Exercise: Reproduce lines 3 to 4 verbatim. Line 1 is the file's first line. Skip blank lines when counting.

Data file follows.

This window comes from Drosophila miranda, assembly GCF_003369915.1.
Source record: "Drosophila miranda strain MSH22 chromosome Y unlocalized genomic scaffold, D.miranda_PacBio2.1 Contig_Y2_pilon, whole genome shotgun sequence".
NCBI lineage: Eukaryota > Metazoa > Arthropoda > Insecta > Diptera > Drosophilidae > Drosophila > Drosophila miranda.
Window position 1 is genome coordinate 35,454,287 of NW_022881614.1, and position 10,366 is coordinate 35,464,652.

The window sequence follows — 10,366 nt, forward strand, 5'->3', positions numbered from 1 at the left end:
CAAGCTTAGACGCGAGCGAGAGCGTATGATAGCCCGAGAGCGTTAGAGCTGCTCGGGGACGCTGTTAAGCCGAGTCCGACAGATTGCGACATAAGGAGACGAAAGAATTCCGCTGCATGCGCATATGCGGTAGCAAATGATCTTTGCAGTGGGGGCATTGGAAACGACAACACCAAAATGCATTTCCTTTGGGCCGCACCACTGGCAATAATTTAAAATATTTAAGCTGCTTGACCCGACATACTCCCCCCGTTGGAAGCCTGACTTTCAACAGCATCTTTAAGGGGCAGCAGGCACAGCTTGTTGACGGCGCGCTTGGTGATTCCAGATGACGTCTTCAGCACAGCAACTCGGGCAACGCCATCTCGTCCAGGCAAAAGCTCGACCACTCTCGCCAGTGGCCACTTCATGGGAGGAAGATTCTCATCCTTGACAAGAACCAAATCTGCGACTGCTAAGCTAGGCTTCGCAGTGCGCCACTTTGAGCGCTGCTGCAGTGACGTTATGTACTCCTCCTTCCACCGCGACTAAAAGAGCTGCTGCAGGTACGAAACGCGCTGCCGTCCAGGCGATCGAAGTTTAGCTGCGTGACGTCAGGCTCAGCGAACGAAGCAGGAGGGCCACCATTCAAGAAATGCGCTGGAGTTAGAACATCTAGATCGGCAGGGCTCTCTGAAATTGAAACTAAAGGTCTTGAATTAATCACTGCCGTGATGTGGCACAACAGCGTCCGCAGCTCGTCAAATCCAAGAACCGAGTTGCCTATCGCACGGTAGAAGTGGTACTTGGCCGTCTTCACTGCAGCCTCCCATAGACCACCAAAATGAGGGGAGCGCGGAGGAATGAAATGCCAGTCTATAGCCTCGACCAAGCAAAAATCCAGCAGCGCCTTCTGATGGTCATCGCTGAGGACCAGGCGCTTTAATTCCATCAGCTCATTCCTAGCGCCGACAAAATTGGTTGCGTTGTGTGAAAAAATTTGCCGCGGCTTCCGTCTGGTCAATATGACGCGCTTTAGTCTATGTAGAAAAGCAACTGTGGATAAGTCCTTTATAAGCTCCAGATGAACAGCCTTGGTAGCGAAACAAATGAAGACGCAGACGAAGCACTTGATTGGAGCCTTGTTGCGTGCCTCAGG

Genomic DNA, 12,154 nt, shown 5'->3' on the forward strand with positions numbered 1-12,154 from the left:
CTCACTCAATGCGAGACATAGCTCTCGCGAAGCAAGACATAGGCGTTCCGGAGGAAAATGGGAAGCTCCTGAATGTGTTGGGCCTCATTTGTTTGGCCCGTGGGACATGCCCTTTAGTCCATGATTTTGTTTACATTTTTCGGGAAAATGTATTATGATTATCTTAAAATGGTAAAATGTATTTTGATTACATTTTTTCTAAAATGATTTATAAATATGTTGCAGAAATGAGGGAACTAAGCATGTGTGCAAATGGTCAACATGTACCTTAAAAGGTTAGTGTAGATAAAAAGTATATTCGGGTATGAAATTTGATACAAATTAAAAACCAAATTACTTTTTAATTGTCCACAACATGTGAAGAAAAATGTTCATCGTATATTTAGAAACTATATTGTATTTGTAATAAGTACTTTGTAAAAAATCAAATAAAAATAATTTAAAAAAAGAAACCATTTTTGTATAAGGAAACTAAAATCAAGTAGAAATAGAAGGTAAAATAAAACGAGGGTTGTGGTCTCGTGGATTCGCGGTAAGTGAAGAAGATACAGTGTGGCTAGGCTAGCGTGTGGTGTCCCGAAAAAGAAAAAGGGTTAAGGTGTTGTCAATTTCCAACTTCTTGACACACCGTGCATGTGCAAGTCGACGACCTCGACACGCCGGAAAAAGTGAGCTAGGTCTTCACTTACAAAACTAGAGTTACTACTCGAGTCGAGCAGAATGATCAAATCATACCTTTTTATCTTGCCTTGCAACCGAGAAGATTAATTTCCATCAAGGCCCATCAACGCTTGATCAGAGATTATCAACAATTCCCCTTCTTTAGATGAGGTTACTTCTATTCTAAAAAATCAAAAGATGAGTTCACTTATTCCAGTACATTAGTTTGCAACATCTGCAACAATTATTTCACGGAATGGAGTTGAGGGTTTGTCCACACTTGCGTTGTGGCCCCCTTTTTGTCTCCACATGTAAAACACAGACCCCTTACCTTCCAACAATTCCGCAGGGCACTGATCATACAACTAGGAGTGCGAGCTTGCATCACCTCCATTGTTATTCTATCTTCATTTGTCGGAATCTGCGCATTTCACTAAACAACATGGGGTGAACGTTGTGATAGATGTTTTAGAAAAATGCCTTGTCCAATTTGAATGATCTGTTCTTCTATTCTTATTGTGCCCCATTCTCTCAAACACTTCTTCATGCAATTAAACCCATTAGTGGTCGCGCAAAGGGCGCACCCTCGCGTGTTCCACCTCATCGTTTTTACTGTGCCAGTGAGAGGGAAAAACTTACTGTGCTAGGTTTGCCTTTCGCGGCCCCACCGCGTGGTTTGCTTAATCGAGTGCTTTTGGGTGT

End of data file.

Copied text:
NCBI lineage: Eukaryota > Metazoa > Arthropoda > Insecta > Diptera > Drosophilidae > Drosophila > Drosophila miranda.
Window position 1 is genome coordinate 35,454,287 of NW_022881614.1, and position 10,366 is coordinate 35,464,652.